The dramatis personae of this appeal are: Mr. Robert Evans, driver of a 1971 light blue Toyota Corona Mark II, Loretta Lukas, driver of another automobile, year and make unknown; and, Genevieve Lukas, passenger in the vehicle being driven by Loretta Lukas.
Act I begins on October 3, 1973, when the car being driven by Mr. Evans collides with that being driven by Loretta Lukas and in which Genevieve Lukas is a passenger. On July 5, 1974, Genevieve Lukas filed suit against Mr. Evans for injuries sustained in the automobile accident; Mr. Evans was served one year later and filed his answer. Act I fades as plaintiff Lukas and defendant Evans are busily engaged in discovery.
When the curtain rises on Act II, defendant Evans is center stage. He moves the court for leave to file a third-party complaint against Loretta Lukas, the driver of the automobile in which plaintiff Lukas was riding at the time of the accident. His motion is granted and thereupon a third-party complaint is filed. Act II ends when Loretta Lukas is served in December of 1975 with a complaint alleging that if defendant Evans be adjudged liable to plaintiff Lukas then he is entitled to contribution from third-party defendant Lukas due to her negligence in causing the accident.
Act III begins with the momentum having clearly swung to the third-party defendant Loretta Lukas. She moves to dismiss the complaint against her because it is "barred by the applicable two-year statute of limitation inasmuch as the plaintiff's cause of action arose on October 3, 1973, and the third-party complaint of the defendant was not filed until December 5, 1975." Enter the trial judge, who alter a hearing grants third-party defendant Lukas' motion and orders her dismissed from the rest of the drama's action. Thus the final curtain drops on defendant Evans standing alone against the full array of plaintiff Lukas' complaint for $50,000 in damages.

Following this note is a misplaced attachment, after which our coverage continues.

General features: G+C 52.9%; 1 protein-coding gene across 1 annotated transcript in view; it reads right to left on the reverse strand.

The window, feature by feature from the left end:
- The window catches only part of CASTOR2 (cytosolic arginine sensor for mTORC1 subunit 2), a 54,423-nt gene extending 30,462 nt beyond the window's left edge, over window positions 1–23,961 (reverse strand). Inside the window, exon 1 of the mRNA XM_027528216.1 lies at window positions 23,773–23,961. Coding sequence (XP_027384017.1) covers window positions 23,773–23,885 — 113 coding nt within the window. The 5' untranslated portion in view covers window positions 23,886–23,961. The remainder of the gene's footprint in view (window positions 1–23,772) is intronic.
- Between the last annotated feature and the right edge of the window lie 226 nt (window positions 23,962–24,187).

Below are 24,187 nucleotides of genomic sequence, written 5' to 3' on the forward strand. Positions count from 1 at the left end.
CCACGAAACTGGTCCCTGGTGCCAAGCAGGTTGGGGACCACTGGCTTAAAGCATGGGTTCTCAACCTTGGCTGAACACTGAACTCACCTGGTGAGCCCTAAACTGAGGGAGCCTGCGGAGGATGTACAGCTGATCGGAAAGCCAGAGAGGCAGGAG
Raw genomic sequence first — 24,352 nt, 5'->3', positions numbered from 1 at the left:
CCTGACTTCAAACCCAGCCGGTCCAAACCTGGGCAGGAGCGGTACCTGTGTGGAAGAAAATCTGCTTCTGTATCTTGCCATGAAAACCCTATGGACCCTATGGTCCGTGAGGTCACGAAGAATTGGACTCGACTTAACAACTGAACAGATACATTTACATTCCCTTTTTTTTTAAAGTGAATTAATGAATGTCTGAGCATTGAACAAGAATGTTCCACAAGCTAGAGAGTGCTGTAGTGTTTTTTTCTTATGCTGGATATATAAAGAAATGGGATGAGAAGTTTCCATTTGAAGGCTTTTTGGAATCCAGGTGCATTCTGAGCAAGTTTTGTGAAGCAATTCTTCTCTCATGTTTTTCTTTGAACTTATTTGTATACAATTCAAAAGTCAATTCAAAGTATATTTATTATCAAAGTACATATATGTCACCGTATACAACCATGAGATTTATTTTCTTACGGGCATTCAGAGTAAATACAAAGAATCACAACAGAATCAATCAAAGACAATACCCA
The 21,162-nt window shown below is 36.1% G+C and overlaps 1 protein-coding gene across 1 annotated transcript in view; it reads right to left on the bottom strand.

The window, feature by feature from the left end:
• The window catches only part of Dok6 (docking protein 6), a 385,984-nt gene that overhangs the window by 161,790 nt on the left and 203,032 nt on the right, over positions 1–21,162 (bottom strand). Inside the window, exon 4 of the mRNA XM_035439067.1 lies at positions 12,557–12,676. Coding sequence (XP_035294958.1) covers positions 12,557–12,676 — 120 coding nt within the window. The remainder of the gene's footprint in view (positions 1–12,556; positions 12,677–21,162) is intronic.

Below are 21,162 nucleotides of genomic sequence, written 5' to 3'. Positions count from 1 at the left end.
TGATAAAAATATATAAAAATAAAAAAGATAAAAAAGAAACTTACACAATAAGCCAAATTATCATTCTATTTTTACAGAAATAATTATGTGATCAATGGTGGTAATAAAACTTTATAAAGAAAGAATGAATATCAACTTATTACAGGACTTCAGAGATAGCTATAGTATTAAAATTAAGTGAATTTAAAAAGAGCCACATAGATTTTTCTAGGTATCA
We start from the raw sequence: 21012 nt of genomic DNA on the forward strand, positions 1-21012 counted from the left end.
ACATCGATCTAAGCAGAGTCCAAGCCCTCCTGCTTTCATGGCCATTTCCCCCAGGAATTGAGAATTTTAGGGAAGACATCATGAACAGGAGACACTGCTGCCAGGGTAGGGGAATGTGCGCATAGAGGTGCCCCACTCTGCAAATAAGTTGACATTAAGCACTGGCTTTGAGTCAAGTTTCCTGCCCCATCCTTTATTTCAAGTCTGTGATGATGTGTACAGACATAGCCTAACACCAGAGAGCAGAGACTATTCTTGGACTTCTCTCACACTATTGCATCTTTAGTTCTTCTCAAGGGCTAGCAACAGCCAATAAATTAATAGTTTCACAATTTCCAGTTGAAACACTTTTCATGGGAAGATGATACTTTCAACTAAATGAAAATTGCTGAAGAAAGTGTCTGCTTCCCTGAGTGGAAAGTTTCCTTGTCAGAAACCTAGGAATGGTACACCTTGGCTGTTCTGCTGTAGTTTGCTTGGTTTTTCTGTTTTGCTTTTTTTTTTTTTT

Defendant Evans, clearly disgruntled at having his supporting cast removed from the play bill, petitioned this court for a comparative and interlocutory review of his performance and the performance of the trial judge. This court, always interested in good legal drama, granted defendant Evans' petition and has indeed reviewed both performances. It is our conclusion that appellee Lukas share star billing with appellant Evans and order the show to continue in the courtroom below with a complete cast of characters.
The sole issue on this appeal is whether or not the statute of limitation in a third-party action for contribution runs from the date of the accrual of the plaintiff's cause of action.
We start with the proposition that a third-party action "has the nature of an independent suit." Register v. Stone's independent Oil Distributors, 227 Ga. 123
, 126 (179 SE2d 68
). (Emphasis supplied.) A third-party complaint must be against one who is or may be liable to the third-party plaintiff for all or part of the original plaintiff's claim against him; Code Ann. 81A-114 does not allow the tender of another defendant who is or may be liable to the plaintiff. Balkcom v. Mull, 129 Ga. App. 277
, 278 (199 SE2d 346
). A third-party complaint is maintainable under Code Ann. 81A-114 (a) for contribution among several trespassers, pursuant to Code 105-2012, as amended. McMichael v. Ga. Power Co., 133 Ga. App. 593
, 594 (211 SE2d 632
It is thus clear that a third-party complaint seeking contribution from one who is alleged to be a joint tortfeasor is an independent suit between the third-party plaintiff and defendant in which the third-party defendant is secondarily liable to the third-party plaintiff rather than directly liable to the original plaintiff. Balkcom v. Mull, 129 Ga. App. 277
, supra. Therefore, the applicable statute of limitation for the plaintiff's cause of action against the defendant has no bearing on the defendant's third-party complaint for contribution against an alleged joint tortfeasor. "The rule generally recognized is that a claim for contribution based on tort, where such claim is authorized, does not accrue, and the statute of limitations does not start to run thereon, at the time of the commission of the tort, or of the resulting injury or damage, but from the time of the accrual of the cause of action for contribution . . ." Anno., 57 ALR3d 867, 875 (1974).
When does the statute of limitation begin to run on a cause of action for contribution? "[T]he right to obtain contribution does not arise until a judgment is entered . . ." Maxwell Bros. v. Deupree Co., 129 Ga. App. 254
, 255 (199 SE2d 403
) or a compromise and settlement of a claim is made. Code Ann. 105-2012 (1) (Ga. L. 1972, p. 132). However, even though the right to contribution does not accrue until after judgment (or compromise and settlement) a third-party action for contribution can be maintained under Code Ann. 81A-114. McMichael v. Ga. Power Co., 133 Ga. App. 593
, 595, supra.
Judgment reversed. Webb and Smith, JJ., concur.